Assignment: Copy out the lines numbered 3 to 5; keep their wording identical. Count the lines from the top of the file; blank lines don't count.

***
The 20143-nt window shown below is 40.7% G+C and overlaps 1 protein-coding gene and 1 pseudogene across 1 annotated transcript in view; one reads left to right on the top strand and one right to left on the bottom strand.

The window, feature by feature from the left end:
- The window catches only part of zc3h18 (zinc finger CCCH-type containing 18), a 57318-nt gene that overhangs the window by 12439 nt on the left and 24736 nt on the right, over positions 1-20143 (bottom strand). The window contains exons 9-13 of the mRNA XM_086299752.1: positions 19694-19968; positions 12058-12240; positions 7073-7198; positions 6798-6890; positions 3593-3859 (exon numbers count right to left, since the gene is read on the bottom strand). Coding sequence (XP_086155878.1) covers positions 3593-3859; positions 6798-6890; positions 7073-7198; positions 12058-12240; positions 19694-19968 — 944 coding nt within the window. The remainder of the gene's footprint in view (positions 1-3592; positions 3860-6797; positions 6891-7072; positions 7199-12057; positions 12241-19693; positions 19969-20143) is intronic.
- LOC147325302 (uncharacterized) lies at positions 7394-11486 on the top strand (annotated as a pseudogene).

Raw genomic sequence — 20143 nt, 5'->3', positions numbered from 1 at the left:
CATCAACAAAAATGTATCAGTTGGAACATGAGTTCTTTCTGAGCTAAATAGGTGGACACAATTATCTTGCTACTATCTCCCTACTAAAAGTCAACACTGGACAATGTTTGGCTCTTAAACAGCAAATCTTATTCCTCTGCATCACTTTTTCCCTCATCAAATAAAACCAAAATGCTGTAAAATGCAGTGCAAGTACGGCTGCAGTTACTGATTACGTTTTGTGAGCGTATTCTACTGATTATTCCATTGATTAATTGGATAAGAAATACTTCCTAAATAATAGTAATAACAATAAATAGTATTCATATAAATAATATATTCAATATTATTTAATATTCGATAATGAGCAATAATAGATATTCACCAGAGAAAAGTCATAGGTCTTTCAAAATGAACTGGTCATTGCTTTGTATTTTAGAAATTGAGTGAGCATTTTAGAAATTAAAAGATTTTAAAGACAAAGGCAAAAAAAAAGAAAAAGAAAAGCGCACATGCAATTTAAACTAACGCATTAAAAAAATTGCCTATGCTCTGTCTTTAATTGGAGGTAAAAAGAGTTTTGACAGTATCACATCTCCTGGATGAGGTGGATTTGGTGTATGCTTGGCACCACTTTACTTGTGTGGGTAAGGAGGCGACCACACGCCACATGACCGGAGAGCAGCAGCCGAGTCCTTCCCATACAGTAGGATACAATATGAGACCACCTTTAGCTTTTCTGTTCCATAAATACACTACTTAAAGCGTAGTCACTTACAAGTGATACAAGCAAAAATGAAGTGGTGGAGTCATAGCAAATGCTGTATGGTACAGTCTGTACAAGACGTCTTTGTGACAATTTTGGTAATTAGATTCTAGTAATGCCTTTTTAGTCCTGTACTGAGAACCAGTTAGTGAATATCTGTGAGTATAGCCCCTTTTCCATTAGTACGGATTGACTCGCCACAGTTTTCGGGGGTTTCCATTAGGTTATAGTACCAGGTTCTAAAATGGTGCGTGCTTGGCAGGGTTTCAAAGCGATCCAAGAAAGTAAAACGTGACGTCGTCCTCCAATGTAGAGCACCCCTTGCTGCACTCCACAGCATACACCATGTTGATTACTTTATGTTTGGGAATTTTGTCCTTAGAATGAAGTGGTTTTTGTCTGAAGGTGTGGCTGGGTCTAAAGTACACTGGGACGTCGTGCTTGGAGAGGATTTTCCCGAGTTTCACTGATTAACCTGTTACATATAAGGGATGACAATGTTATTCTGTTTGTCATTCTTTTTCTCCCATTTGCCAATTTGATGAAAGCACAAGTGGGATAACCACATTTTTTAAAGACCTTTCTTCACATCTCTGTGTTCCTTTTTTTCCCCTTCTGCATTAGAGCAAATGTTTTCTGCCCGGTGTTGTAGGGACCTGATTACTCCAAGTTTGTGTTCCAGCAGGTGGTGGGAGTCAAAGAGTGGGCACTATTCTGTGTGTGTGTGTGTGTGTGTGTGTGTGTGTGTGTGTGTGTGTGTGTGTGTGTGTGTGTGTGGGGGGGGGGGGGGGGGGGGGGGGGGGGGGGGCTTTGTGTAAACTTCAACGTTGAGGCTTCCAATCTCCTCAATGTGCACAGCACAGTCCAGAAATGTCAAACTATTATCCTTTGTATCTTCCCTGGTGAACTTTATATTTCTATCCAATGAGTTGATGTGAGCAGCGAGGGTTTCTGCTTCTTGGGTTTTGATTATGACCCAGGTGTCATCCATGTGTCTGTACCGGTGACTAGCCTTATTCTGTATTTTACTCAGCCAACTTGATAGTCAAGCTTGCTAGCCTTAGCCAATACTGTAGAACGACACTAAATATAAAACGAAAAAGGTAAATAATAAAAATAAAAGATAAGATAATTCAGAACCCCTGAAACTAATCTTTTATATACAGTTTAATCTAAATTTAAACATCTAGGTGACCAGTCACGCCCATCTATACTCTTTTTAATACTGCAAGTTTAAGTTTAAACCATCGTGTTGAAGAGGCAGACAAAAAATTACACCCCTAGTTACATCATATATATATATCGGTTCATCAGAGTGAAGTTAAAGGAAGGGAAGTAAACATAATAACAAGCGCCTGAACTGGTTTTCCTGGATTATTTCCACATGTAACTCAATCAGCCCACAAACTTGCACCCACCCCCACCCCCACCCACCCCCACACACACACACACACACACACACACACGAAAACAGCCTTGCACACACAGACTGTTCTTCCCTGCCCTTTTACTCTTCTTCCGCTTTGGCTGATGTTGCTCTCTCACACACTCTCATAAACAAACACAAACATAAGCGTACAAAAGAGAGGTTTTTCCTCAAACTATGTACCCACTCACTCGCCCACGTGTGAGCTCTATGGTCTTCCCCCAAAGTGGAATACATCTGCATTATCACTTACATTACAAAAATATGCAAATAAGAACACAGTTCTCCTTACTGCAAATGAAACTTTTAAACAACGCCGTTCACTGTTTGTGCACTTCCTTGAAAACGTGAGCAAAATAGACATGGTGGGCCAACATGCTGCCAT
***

- The window catches only part of zc3h18 (zinc finger CCCH-type containing 18), a 57318-nt gene that overhangs the window by 12439 nt on the left and 24736 nt on the right, over positions 1-20143 (bottom strand). The window contains exons 9-13 of the mRNA XM_086299752.1: positions 19694-19968; positions 12058-12240; positions 7073-7198; positions 6798-6890; positions 3593-3859 (exon numbers count right to left, since the gene is read on the bottom strand). Coding sequence (XP_086155878.1) covers positions 3593-3859; positions 6798-6890; positions 7073-7198; positions 12058-12240; positions 19694-19968 — 944 coding nt within the window. The remainder of the gene's footprint in view (positions 1-3592; positions 3860-6797; positions 6891-7072; positions 7199-12057; positions 12241-19693; positions 19969-20143) is intronic.
- LOC147325302 (uncharacterized) lies at positions 7394-11486 on the top strand (annotated as a pseudogene).

Raw genomic sequence — 20143 nt, 5'->3', positions numbered from 1 at the left: